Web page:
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restrictions in parque nacional huascaran

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restrictions in parque nacional huascaran

Postby bledl » Wed Sep 13, 2006 3:18 pm

Now it`s official!
The national park`s administration has launched a packet of restrictions regarding climbing/hiking etc. in the park. That means anybody going there has to go with a guide! But who the f..k wants to go on a climbing adventure with an obligatory guide? I think it`s okay to pay for the entrance, to check on equipment & abilities of climbing parties & to have strict rules on environmental tasks...but not to dictate everybody to go with guides!
You find more info on www.climbingperu.com (in Spanish) and email adresses where you can send protest mails to.
cheers.
Flo
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Postby Corax » Wed Sep 13, 2006 4:18 pm

Ouch!
:evil:
See this thread - it looked hopeful for some time.

[url=http://www.summitpost.org/phpBB2/viewtopic.php?t=22037]Nepal is going the same way.
[/url]

The situation sucks!
I'm pretty sure Peru and Nepal and all the countries trying to set these kind of rules will loose bit time in a long term sense.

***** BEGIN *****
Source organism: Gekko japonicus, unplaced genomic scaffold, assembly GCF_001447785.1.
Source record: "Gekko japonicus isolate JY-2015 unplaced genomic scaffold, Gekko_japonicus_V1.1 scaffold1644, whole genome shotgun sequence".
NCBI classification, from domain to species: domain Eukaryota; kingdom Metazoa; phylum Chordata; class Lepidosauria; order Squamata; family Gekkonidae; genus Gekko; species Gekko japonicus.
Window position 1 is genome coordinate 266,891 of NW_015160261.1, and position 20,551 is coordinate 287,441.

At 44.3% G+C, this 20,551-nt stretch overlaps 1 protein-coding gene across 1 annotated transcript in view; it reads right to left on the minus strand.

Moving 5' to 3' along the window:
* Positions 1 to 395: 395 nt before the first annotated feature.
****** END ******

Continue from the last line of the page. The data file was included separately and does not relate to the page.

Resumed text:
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Postby ElCapitanKoolAid » Fri Sep 15, 2006 3:22 am

I think for the well known peaks is something that it may work, but how many guides will want to work on ED climbs? What this means is, at least in paper, that climbing on the lesser known and more technical peaks is going to be illegal.
Most likely next season I will go to another country or I will wait to see how things develop.

Write to the guys that are on the first list. They are responsilble for what's going on!
Es urgente que los caminantes y andinistas se hacen escuchar su voz de
protesta: se puede llamar a la Intendencia de Areas Protegidas
a 225-1055, escribir al Intendente de Areas Protegidas, el Lic. Luis
Alfaro, a lalfaro@inrena.gob.pe, el nuevo jefe de Inrena, Ing. Roberto
Angeles Lazo, a rangeles@inrena.gob.pe (con copia a jbarrios@inrena.gob.pe), o al Jefe del Parque Nacional Huascarán,
Martín Salvador,a 043-422086 o mspoma14@yahoo.es